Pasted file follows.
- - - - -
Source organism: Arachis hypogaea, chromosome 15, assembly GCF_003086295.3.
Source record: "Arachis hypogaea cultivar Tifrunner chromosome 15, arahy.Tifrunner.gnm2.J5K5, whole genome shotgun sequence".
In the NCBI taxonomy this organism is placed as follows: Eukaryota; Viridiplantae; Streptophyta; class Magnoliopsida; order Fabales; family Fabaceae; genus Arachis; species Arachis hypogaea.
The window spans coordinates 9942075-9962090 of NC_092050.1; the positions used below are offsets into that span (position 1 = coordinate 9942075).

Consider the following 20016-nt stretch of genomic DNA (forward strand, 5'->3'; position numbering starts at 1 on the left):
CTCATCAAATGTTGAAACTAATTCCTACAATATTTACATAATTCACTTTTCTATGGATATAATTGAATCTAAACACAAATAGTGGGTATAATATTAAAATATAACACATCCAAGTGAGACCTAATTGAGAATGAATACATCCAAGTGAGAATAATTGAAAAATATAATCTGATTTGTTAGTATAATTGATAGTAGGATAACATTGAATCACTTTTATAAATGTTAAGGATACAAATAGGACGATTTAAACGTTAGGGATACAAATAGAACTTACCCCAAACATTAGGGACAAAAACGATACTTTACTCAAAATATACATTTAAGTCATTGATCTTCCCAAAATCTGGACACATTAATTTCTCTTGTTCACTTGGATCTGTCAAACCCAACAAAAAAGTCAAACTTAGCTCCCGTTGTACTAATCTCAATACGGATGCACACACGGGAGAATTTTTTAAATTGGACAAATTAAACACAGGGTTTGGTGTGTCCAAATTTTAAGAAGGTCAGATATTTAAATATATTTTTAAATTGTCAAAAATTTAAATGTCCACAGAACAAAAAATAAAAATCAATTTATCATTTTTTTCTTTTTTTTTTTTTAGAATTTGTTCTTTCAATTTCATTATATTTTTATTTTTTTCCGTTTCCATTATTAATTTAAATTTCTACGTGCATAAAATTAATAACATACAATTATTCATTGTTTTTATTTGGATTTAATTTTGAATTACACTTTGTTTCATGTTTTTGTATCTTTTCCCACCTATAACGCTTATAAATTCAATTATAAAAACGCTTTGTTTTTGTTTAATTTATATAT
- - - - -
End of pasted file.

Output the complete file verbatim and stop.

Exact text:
Source organism: Arachis hypogaea, chromosome 15, assembly GCF_003086295.3.
Source record: "Arachis hypogaea cultivar Tifrunner chromosome 15, arahy.Tifrunner.gnm2.J5K5, whole genome shotgun sequence".
In the NCBI taxonomy this organism is placed as follows: Eukaryota; Viridiplantae; Streptophyta; class Magnoliopsida; order Fabales; family Fabaceae; genus Arachis; species Arachis hypogaea.
The window spans coordinates 9942075-9962090 of NC_092050.1; the positions used below are offsets into that span (position 1 = coordinate 9942075).

Consider the following 20016-nt stretch of genomic DNA (forward strand, 5'->3'; position numbering starts at 1 on the left):
CTCATCAAATGTTGAAACTAATTCCTACAATATTTACATAATTCACTTTTCTATGGATATAATTGAATCTAAACACAAATAGTGGGTATAATATTAAAATATAACACATCCAAGTGAGACCTAATTGAGAATGAATACATCCAAGTGAGAATAATTGAAAAATATAATCTGATTTGTTAGTATAATTGATAGTAGGATAACATTGAATCACTTTTATAAATGTTAAGGATACAAATAGGACGATTTAAACGTTAGGGATACAAATAGAACTTACCCCAAACATTAGGGACAAAAACGATACTTTACTCAAAATATACATTTAAGTCATTGATCTTCCCAAAATCTGGACACATTAATTTCTCTTGTTCACTTGGATCTGTCAAACCCAACAAAAAAGTCAAACTTAGCTCCCGTTGTACTAATCTCAATACGGATGCACACACGGGAGAATTTTTTAAATTGGACAAATTAAACACAGGGTTTGGTGTGTCCAAATTTTAAGAAGGTCAGATATTTAAATATATTTTTAAATTGTCAAAAATTTAAATGTCCACAGAACAAAAAATAAAAATCAATTTATCATTTTTTTCTTTTTTTTTTTTTAGAATTTGTTCTTTCAATTTCATTATATTTTTATTTTTTTCCGTTTCCATTATTAATTTAAATTTCTACGTGCATAAAATTAATAACATACAATTATTCATTGTTTTTATTTGGATTTAATTTTGAATTACACTTTGTTTCATGTTTTTGTATCTTTTCCCACCTATAACGCTTATAAATTCAATTATAAAAACGCTTTGTTTTTGTTTAATTTATATAT